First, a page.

Love them or hate them, meetings are an inescapable – and necessary – part of any workplace; they are where the planning, direction and decision-making for creating an efficient and smooth operation takes place. However, the main reason they strike fear into some people’s hearts is the outdated image of the foreboding business leader commanding their troops from the head of the table – and that’s no longer a realistic image of what meetings are or should be.
Research by MIT Sloan Business School suggests that the average employee spends 24 hours a week in meetings, which more than double that of the 1960s. As a result, this has to be time well-spent for the sake of productivity and staff wellbeing, regardless of the type of meeting.
Formal meetings are the kind that concern members the most, as they tend to be serious in nature and led by senior management. They often use a structured approach and are predictable in nature – however, they are merging more and more with the informal type of meeting.
Informal meetings tend to be shorter, more casual and based around simple, day-to-day problem-solving. They tend to be less about routine and structure, and allow more of a democratic way of working, with members given a say regardless of their status. This type of meeting has led to a rise in encouraging creativity in the workplace.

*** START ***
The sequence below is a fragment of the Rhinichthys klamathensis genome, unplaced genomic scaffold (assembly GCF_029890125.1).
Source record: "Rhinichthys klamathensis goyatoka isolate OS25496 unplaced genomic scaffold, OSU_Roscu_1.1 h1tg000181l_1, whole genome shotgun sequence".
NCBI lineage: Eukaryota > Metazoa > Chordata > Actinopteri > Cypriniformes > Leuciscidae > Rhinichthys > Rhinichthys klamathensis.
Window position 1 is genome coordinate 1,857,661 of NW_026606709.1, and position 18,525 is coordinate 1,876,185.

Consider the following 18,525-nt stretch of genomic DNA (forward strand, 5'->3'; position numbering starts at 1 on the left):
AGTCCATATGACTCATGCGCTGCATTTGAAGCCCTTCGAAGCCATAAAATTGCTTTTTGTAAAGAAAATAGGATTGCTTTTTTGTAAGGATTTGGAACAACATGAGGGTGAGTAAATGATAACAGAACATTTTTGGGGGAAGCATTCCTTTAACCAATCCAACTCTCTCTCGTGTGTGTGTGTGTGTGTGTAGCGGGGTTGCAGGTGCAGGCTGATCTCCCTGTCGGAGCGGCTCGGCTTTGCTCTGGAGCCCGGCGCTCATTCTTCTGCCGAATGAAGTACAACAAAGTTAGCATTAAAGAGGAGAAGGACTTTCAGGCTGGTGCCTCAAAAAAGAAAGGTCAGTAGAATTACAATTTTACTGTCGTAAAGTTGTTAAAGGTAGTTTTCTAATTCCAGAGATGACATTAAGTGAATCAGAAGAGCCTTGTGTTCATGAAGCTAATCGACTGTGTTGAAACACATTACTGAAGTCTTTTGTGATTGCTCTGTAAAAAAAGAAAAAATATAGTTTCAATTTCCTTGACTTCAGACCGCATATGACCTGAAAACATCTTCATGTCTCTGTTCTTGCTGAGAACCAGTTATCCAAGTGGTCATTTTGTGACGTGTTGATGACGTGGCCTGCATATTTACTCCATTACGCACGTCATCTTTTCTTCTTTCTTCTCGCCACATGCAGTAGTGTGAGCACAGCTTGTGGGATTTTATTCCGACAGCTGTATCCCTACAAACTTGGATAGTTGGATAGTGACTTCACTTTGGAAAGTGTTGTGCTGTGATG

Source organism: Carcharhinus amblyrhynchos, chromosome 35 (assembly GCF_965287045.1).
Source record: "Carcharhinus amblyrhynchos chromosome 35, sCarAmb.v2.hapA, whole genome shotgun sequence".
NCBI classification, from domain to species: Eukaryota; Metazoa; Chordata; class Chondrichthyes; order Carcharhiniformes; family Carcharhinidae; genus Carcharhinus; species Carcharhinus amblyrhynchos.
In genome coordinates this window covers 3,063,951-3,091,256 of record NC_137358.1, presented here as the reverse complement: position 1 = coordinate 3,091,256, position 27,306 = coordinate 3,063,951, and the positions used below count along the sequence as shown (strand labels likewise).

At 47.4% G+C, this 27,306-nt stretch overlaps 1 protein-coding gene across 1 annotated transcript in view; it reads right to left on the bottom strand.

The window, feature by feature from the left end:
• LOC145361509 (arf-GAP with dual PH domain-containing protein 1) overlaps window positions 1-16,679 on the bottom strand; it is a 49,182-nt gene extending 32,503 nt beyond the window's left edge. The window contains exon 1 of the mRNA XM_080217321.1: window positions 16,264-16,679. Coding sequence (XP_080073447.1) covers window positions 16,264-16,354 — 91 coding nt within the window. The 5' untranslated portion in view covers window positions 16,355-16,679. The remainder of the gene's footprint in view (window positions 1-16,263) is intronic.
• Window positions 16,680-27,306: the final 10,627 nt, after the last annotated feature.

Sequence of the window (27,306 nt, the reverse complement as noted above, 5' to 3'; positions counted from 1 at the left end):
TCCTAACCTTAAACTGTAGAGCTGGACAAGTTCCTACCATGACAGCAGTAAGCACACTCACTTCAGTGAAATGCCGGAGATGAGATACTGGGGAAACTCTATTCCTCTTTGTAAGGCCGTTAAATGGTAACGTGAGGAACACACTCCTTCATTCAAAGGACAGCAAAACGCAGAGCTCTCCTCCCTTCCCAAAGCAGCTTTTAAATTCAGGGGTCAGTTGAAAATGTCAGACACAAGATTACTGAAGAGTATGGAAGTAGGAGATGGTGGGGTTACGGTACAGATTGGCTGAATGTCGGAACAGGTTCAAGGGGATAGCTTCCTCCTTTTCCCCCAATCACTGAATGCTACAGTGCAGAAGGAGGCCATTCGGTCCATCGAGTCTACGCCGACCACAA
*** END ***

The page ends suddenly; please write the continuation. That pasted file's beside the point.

Creative meetings effectively utilise all members as team players and allow a free exchange of ideas. Mind mapping, brain writing and role playing between staff all allow them to reach new ideas and solutions in a way that inspires and keeps people relaxed, while creating a meeting mood board can identify issues within the business and encourage staff bonding as well as promoting creativity.
Regardless of the type of meeting, the most important aspect is having the right equipment. Visual aids such as white board and flip charts, communication tools and recording devices are an essential element of each and every meeting, and they allow for truly collaborative meetings with full participation.
Nobo, a leading viscom specialist, suggests that working from a checklist of meeting room equipment can ensure nothing the group might need is missed out – from marker pens erasers to flip charts and easels. A whiteboard that fits the room best will allow the group to work together on a project, and considering different types of surface – enamel, melamine, steel and so on – will allow a business to make the right choice to suit it.
The idea of promoting collaboration in the modern meeting room is to move away from the image of the droning, despised corporate team leader. Ultimately, the goal is to provide a fair and democratic environment where people feel confident enough to be creative, communicative and collaborative.
Nobo is all about making sure ideas are effectively recorded and implemented. It can’t run the meeting for customers, but it can provide the highest-quality materials to help them do so.
Nobo’s whitepaper on creating better meetings can be downloaded here.
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